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Pharm Res. 1987 Dec;4(6):486-9.

Correlation of ibuprofen bioavailability with gastrointestinal transit by scintigraphic monitoring of 171Er-labeled sustained-release tablets.

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  • 1Division of Medicinal Chemistry, College of Pharmacy, University of Kentucky, Lexington 40536.

Abstract

External gamma scintigraphy was used to monitor the gastrointestinal (GI) transit of radiolabeled sustained-release tablets containing 800 mg ibuprofen in eight fasted healthy volunteers. Ibuprofen serum concentrations were determined from blood samples drawn sequentially over a 24-hr period. Serum concentrations and related parameters were correlated to the position of the dosage form in the GI tract from the scintiphotos. The sustained-release tablets were radiolabeled intact utilizing a neutron activation procedure, by incorporating 0.18% of 170Er2O3 (enriched to greater than 96% 170Er) into the bulk formulation. After manufacture of the final dosage forms, the tablets were irradiated in a neutron flux (4.4 x 10(13) n/cm2.sec) for 2 min, converting the stable 170Er to radioactive 171Er (t1/2 = 7.5 hr). Each tablet contained 50 microCi of 171Er at the time of administration. The scintigraphy studies suggested that the greatest proportion of ibuprofen was absorbed from this dosage form while the tablet was in the large bowel. The dosage forms eroded slowly in the small bowel and appeared to lose their integrity in the large bowel. In vitro studies showed only minimal effects of the neutron irradiation procedure on the dosage form performance.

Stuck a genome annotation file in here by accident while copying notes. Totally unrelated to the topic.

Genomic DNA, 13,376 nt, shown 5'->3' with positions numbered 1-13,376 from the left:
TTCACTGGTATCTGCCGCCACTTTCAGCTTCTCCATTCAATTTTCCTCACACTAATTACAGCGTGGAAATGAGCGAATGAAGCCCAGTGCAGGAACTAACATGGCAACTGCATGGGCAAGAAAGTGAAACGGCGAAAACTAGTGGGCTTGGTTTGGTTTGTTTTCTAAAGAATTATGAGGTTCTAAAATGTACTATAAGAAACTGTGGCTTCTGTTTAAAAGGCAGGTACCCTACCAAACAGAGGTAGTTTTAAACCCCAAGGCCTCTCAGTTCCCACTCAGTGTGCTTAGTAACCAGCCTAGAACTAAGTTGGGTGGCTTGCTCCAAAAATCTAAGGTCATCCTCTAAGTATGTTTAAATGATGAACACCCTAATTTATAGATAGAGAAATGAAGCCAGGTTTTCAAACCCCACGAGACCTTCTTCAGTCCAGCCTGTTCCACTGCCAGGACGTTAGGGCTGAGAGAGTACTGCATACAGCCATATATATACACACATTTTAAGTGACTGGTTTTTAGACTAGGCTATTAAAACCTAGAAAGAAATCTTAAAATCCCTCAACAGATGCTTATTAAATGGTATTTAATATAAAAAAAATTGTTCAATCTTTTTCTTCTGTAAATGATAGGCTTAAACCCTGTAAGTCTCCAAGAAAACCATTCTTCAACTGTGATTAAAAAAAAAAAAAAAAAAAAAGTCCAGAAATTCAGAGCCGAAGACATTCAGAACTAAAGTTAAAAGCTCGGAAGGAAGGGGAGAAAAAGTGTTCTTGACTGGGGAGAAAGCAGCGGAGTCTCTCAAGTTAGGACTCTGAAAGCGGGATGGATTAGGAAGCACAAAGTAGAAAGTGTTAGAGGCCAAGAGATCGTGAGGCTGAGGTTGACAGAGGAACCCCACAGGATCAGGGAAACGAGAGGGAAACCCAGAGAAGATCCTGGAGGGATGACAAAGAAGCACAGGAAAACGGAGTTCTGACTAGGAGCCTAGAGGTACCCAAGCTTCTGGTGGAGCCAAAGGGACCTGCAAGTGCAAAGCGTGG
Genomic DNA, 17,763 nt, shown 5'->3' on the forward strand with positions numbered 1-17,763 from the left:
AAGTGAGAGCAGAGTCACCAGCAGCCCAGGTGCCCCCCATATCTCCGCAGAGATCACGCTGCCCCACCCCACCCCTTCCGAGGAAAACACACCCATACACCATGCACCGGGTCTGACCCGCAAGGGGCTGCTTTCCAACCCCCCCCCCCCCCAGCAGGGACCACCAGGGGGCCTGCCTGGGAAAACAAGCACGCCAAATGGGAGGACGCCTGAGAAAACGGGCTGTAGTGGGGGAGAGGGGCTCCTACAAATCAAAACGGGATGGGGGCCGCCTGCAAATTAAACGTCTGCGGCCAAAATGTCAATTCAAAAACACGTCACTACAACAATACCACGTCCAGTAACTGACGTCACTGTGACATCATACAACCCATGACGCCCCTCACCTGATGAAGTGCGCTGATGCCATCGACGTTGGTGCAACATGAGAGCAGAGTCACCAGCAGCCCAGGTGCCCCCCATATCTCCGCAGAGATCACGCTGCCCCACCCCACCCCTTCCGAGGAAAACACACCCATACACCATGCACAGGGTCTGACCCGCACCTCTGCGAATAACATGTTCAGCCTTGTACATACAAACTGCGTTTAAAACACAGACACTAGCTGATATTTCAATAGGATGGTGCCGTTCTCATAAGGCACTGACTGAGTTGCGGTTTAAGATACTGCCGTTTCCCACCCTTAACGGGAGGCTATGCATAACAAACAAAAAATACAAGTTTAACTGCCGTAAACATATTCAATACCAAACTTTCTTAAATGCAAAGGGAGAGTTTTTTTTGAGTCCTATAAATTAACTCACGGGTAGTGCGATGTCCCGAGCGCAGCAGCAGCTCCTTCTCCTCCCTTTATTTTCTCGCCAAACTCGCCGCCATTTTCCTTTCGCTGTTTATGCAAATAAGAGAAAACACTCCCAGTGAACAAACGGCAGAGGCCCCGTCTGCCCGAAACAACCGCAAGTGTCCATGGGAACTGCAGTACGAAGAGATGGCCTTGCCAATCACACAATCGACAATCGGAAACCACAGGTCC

PMID:
3508561
[PubMed - indexed for MEDLINE]
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